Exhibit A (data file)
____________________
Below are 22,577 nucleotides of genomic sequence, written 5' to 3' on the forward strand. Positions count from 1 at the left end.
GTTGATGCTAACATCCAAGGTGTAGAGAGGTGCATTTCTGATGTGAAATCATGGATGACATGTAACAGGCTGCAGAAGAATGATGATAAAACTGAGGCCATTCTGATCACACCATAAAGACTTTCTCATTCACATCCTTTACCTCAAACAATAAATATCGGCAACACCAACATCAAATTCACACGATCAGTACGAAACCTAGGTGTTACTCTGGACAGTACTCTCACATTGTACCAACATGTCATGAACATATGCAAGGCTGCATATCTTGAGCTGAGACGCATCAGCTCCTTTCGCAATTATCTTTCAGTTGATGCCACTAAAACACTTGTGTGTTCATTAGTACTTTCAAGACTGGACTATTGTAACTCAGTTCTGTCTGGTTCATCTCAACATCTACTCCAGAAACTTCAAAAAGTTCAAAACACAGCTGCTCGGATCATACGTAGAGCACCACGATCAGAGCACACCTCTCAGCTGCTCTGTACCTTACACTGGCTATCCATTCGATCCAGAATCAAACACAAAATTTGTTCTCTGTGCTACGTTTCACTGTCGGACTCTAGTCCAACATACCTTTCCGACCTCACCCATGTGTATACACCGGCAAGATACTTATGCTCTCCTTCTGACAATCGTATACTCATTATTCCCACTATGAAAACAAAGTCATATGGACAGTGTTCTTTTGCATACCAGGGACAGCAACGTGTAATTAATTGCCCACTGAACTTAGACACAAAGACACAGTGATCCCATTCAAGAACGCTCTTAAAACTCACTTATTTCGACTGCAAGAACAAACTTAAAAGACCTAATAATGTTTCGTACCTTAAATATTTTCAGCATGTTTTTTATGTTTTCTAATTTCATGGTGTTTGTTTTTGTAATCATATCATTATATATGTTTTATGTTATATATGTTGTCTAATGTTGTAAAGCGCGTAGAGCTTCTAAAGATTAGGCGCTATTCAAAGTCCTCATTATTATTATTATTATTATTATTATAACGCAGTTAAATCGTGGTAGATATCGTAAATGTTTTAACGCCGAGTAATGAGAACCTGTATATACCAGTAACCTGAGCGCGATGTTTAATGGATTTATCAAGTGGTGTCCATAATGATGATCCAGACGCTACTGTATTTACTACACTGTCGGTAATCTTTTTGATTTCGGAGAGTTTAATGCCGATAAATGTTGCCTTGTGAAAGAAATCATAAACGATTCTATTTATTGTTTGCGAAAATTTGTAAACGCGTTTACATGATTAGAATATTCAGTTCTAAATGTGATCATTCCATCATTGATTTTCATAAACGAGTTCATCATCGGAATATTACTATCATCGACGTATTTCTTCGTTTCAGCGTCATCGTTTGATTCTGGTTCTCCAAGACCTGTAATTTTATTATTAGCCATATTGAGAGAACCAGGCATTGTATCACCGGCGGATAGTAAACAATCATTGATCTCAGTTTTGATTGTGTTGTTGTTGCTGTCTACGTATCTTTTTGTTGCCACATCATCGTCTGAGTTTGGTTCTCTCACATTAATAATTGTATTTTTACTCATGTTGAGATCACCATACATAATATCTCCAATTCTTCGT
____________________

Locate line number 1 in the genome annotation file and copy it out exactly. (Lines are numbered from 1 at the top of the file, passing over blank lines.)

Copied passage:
Below are 22,577 nucleotides of genomic sequence, written 5' to 3' on the forward strand. Positions count from 1 at the left end.